The Oracle Java Cloud Service - SaaS Extension supports Log4j so deployed applications can use packaged Log4j libraries to log their messages. There are no limitations on the Log4j appender that is configured for applications, provided those appenders do not violate any security requirements. Oracle recommends the two most commonly-used appenders:

  • ConsoleAppender – Logs that are written through this appender get redirected to the Oracle Java Cloud Service - SaaS Extension logs, which already contain JDK logs, along with certain WebLogic Server log messages. By using the ConsoleAppender, you can use the Oracle Java Cloud Service - SaaS Extension's CLI-based tools or the Oracle Java Cloud Service - SaaS Extension Control to query the service logs to find the Log4j logs as well.

  • FileAppender or any of its subclasses – The log files need to be written to a unique volume that can be read and written to, such as /customer/scratch/${weblogic.Name}/log4j.log, so that different managed servers do not end up using the same path, as described in "Guidelines for Applications When Accessing a Local File System". The whitelist tool validates when the log4j.properties or log4j.xml configuration files are used to initialize Log4j. The whitelist will provide a warning if it cannot find the expected path for writing the logs.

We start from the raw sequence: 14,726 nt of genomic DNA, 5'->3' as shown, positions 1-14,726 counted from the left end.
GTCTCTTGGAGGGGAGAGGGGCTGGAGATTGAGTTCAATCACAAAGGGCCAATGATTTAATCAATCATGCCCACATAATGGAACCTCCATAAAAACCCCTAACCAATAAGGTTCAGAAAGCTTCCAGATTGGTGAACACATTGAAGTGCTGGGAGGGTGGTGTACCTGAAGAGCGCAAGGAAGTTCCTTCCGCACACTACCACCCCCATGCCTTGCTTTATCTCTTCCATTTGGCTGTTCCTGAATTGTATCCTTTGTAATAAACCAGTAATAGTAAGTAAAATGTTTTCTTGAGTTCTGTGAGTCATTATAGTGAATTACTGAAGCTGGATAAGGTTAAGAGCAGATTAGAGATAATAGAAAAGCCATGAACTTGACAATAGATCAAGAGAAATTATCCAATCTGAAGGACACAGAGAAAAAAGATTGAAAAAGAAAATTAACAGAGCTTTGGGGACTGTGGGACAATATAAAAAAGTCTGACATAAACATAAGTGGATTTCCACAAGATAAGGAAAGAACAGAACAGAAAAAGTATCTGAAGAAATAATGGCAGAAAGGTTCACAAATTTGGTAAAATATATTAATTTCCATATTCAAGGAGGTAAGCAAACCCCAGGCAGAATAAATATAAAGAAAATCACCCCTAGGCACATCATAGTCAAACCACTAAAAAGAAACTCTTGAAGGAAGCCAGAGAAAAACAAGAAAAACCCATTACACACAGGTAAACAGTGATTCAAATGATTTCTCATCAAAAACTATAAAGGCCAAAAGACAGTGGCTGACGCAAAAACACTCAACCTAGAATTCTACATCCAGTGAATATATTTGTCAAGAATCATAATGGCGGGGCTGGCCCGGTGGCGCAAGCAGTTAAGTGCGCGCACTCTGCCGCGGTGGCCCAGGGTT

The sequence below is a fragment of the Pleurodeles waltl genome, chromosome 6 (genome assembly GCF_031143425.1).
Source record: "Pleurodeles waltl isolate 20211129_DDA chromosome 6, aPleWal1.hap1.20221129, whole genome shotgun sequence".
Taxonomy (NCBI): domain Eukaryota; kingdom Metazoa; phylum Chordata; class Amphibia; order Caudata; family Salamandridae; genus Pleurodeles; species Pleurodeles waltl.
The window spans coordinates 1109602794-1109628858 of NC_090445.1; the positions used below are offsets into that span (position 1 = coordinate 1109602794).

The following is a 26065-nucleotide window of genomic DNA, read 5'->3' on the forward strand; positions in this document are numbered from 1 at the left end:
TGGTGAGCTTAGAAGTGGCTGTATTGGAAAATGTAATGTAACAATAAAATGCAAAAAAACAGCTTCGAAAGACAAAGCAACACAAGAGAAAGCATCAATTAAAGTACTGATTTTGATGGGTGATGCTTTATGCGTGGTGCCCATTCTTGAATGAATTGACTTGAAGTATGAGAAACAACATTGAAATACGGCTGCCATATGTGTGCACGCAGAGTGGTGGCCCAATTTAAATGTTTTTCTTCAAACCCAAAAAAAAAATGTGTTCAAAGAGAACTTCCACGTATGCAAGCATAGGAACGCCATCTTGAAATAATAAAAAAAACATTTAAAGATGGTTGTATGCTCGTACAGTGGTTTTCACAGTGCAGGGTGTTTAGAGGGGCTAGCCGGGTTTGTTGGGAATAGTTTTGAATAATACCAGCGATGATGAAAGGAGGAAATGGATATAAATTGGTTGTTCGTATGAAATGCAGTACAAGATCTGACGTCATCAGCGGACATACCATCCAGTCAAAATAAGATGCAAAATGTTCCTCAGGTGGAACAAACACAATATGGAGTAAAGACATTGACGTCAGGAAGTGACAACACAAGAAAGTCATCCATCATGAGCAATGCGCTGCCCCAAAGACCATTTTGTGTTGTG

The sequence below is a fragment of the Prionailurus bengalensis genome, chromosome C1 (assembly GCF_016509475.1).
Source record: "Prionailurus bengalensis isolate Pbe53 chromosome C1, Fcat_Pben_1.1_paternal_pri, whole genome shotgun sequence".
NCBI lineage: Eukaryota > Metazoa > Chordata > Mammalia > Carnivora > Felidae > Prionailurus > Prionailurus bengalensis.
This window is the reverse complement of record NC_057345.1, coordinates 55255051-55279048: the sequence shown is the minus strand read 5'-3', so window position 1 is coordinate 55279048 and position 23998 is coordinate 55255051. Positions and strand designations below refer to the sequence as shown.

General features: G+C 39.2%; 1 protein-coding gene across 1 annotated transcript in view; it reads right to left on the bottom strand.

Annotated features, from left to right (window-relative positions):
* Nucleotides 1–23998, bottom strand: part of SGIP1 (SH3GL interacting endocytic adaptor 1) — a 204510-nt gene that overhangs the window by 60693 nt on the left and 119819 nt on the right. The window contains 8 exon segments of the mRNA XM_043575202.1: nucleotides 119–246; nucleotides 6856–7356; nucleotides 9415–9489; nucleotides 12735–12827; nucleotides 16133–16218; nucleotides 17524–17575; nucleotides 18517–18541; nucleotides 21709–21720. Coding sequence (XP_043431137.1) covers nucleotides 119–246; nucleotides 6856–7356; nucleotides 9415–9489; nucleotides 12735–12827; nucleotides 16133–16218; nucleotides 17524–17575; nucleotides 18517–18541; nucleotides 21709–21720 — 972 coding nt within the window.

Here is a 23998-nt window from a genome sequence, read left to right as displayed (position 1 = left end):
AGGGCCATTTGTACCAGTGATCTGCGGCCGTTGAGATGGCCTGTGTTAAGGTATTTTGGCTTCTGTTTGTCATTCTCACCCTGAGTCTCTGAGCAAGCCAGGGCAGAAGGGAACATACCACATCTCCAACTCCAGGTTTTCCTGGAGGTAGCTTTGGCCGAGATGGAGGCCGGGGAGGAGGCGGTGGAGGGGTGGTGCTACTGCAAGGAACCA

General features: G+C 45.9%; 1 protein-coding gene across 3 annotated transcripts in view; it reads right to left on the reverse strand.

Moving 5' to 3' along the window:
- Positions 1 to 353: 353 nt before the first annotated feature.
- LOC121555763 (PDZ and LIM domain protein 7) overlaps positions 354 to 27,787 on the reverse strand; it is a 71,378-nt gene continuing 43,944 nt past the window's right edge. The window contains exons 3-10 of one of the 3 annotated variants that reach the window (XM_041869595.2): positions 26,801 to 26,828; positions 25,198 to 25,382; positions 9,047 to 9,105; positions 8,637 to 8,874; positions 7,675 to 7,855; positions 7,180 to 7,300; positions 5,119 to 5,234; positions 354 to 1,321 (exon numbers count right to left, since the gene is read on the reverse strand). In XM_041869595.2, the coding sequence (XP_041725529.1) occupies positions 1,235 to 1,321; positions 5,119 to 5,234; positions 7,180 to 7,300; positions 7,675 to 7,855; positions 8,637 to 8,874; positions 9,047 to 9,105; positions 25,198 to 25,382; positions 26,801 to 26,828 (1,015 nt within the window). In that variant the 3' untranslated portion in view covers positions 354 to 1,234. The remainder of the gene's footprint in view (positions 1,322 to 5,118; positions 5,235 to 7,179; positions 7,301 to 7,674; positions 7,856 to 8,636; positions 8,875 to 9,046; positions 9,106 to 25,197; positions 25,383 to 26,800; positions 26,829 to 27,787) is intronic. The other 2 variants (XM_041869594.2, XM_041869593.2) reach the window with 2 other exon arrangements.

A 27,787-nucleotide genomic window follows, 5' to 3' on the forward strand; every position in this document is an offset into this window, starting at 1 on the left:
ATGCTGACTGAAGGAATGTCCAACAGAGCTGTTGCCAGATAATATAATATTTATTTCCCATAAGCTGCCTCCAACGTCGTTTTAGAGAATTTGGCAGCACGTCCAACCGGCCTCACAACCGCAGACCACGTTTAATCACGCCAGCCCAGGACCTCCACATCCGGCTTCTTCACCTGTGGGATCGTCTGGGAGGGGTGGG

This sample log4j.properties file shows the path where log files are written as /customer/scratch/${weblogic.Name}/log4j.log, which is inside the supported read/write area. It also shows how the dynamic portion ${weblogic.Name} ensures that each managed server finds a different path.

# Copyright (c) 2011, 2013, Oracle and/or its affiliates. All rights reserved.
# Root logger option
log4j.rootLogger=ALL, file, out

# Direct log messages to a log file
log4j.appender.file=org.apache.log4j.RollingFileAppender
log4j.appender.file.file=/customer/scratch/${weblogic.Name}/log4j.log
log4j.appender.file.append=true
log4j.appender.file.layout=org.apache.log4j.PatternLayout
log4j.appender.file.layout.ConversionPattern=%d{yyyy-MM-dd HH:mm:ss} %-5p %c{1}:%L - %m%n

# Direct log messages to stdout
log4j.appender.out=org.apache.log4j.ConsoleAppender
log4j.appender.out.layout=org.apache.log4j.PatternLayout
log4j.appender.out.layout.ConversionPattern=%d{yyyy-MM-dd HH:mm:ss} %-5p %c{1}:%L - %m%n

Note:

Oracle Cloud does not affect Log4j's mechanism for locating its own configuration files; therefore, the location of Log4j properties files should be by default found on the system CLASSPATH. Please refer to the Log4j documentation for configuration file information.